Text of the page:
There is really no difference; it's a symphony orchestra. In Copenhagen, for instance, which was the greatest radio orchestra I conducted in Scandinavia, the Copenhagen Radio Symphony was THE Symphony Orchestra of Copenhagen. There was no philharmonic orchestra. It was the radio orchestra. Then there was a big opera and a wonderful baroque orchestra, and later was created the special philharmonic for Copenhagen. But in 1926, when the orchestra was formed, it was a radio orchestra. That was a very happy situation because not only the music director of the radio station but also the president of the whole radio organization was a musician. He was a world-renowned opera singer. And he saw to it that this small orchestra that started in 1926 developed under the very best conditions. For instance, he got money from the beer companies, now Carlsberg and Tuborg. They got big sums of money to buy instruments for this orchestra. And what did they buy? They bought Stradivarius, Guarnerius, all these wonderful Italian-master string instruments. He bought with money from the beer companies. And they are played in the orchestra today. When you get to conduct the orchestra, during the intermission, when they put their instruments on the table while they go and have a snack, you can see that it's a marbled look, what they have. Here’s a Storioni, here’s a Lupo, here’s a Vuillaume, just the perfect instruments. I don't know any orchestra in the whole world that has such good string instruments as the Danish Radio Symphony Orchestra.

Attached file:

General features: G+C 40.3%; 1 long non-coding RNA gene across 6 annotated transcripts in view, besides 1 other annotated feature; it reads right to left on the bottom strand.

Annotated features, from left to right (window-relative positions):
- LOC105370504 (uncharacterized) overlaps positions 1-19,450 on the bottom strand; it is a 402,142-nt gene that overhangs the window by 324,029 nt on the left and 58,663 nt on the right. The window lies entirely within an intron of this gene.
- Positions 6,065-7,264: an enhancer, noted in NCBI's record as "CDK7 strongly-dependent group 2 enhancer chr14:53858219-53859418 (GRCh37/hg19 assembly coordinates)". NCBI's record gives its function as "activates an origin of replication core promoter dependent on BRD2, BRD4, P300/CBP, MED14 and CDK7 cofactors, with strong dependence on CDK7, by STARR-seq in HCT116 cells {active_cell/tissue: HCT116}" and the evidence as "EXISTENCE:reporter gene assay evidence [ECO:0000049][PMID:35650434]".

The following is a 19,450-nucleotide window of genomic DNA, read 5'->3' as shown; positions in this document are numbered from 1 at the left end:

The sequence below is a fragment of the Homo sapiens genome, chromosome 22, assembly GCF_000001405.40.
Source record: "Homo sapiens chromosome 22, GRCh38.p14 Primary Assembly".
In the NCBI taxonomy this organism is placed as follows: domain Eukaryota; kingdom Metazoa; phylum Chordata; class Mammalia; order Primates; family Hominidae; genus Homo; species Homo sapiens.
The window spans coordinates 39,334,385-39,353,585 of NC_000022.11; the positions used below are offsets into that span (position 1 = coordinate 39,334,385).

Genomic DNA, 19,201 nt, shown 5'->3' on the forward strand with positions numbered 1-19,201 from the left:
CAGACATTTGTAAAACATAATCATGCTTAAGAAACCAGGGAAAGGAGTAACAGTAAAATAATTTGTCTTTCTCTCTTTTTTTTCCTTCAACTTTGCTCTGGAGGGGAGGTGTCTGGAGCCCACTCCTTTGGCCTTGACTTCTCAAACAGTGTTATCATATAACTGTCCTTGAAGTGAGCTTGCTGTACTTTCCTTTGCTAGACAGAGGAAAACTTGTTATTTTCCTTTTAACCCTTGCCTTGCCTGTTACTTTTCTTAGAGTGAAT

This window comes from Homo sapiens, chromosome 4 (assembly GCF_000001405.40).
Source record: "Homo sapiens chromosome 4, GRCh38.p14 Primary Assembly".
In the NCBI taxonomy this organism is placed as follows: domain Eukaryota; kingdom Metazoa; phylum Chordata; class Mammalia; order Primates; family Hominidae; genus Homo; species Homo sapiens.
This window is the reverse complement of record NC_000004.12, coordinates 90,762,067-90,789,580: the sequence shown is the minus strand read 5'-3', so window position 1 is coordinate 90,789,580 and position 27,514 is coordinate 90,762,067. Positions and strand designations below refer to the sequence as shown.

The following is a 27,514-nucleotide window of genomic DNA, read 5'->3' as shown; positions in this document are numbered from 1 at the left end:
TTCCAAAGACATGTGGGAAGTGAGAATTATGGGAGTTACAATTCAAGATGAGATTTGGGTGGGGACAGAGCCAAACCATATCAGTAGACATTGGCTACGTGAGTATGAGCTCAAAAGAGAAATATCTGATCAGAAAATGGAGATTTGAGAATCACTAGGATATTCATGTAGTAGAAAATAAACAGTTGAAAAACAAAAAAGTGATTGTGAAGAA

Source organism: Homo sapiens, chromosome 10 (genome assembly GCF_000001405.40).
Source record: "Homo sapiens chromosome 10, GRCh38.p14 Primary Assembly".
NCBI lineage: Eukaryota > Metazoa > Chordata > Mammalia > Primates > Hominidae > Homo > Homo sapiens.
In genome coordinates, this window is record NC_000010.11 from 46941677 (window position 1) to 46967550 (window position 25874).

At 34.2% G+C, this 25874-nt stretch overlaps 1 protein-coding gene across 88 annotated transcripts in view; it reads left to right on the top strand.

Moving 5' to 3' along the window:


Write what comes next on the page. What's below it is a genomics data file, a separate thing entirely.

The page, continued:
The radio orchestras have a special repertoire. Since they are not dependent on public – because the radio public [audience] sits at their receiver and listens – they are not so dependent on ticket sales and don’t play only Tchaikovsky, Beethoven, Brahms and Mahler. They can play new music that doesn’t interest a huge number of people but is important for a country that has a budding music scene. But also these radio orchestras in Germany they have of course discovered that in order to attain the highest artistic level, they also have to play the standard symphonic repertoire.